September 27, 2011, 12:17 PM

OrderDynamics bows to its clients and enters mobile commerce

Retailers wanted m-commerce sites, and today the vendor provides them.

Bill Siwicki

Managing Editor, Mobile Commerce

Lead Photo

The merchant's m-commerce site was built by OrderDynamics using HTML5.

The message was loud and clear. “Every single one of our 50 clients has asked for mobile commerce,” says Michael Turcsanyi, president and co-founder of e-commerce platform and now m-commerce site provider OrderDynamics Corp.

It began in January when Canadian camera kingpin Henry’s, an OrderDynamics e-commerce platform client, approached the vendor and said it had been looking into mobile commerce. It had asked for and received quotes from such m-commerce luminaries as Digby and Usablenet, among others, but it wanted to know what OrderDynamics might be able to do.

At the time OrderDynamics was in its annual strategic planning process, and m-commerce was on the horizon because of requests from other clients. Henry’s put it over the top and OrderDynamics took the plunge, examining the proposals Henry’s received from the m-commerce technology vendors, giving careful consideration to what it could build, and then coming back to Henry’s with a proposal that Henry’s says offered much more functionality for roughly the same price. Henry’s launches its m-commerce site today.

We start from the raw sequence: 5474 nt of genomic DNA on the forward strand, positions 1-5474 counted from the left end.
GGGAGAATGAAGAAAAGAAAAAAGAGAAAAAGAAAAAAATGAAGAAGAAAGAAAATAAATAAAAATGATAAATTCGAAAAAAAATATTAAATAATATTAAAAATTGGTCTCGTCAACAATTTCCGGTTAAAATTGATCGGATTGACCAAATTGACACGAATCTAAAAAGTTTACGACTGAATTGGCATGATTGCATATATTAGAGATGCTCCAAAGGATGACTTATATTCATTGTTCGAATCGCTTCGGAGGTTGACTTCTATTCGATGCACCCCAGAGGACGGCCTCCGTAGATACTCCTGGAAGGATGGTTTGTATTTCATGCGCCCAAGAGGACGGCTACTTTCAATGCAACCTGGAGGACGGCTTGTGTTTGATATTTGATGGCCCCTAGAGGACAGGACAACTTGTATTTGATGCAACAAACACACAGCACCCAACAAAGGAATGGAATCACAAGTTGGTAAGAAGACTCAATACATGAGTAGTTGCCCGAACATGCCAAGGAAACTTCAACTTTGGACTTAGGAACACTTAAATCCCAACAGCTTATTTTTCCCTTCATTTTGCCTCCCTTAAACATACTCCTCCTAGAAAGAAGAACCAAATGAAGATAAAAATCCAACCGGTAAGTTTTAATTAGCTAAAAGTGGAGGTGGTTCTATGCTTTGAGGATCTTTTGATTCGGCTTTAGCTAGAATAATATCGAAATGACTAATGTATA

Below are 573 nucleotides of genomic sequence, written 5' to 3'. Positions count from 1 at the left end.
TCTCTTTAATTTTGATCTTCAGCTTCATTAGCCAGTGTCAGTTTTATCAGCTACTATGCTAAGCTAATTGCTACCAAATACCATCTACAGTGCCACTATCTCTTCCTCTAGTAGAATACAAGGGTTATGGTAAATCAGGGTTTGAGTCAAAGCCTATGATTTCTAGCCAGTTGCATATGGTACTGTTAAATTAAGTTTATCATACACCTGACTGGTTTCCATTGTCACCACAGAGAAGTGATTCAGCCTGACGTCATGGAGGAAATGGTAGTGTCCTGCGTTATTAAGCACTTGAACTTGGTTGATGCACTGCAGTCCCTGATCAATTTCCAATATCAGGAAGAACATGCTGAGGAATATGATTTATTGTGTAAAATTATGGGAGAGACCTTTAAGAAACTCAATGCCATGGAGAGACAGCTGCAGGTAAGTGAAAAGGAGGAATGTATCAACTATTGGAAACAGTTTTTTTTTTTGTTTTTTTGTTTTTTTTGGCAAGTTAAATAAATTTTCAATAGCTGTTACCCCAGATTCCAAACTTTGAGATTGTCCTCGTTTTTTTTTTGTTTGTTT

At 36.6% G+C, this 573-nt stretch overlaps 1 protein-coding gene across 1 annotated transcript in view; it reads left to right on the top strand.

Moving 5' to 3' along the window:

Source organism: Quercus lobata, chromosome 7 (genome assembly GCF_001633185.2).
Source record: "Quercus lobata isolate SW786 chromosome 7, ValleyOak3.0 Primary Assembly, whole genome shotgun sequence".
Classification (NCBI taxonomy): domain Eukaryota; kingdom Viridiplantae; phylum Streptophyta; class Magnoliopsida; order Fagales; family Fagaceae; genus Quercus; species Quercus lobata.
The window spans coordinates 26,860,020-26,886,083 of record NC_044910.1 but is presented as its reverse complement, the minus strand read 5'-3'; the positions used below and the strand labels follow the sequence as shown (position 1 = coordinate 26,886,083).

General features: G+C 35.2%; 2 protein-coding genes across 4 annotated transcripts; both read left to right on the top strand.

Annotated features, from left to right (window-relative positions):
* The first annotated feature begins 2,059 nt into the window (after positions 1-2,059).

OrderDynamics honed its argument in on the difference between how a number of m-commerce vendors render sites and how it would create a site. OrderDynamics pointed to m-commerce vendors that create sites by proxy, a method that takes most of the elements of an e-commerce page and maps them to an m-commerce template to create a mobile page. This method essentially makes a version of the e-commerce site that is optimized for the smaller screen.

OrderDynamics said it would create a mobile commerce site that would be free of any connections to the e-commerce site, sitting astride the e-commerce site not just for Henry’s but also the freestanding sites for five brands Henry’s operates. In this way, Turcsanyi says, the m-commerce site would not have to always be a mirror of the e-commerce site, and the vendor could more easily add mobile-oriented features to the m-commerce site.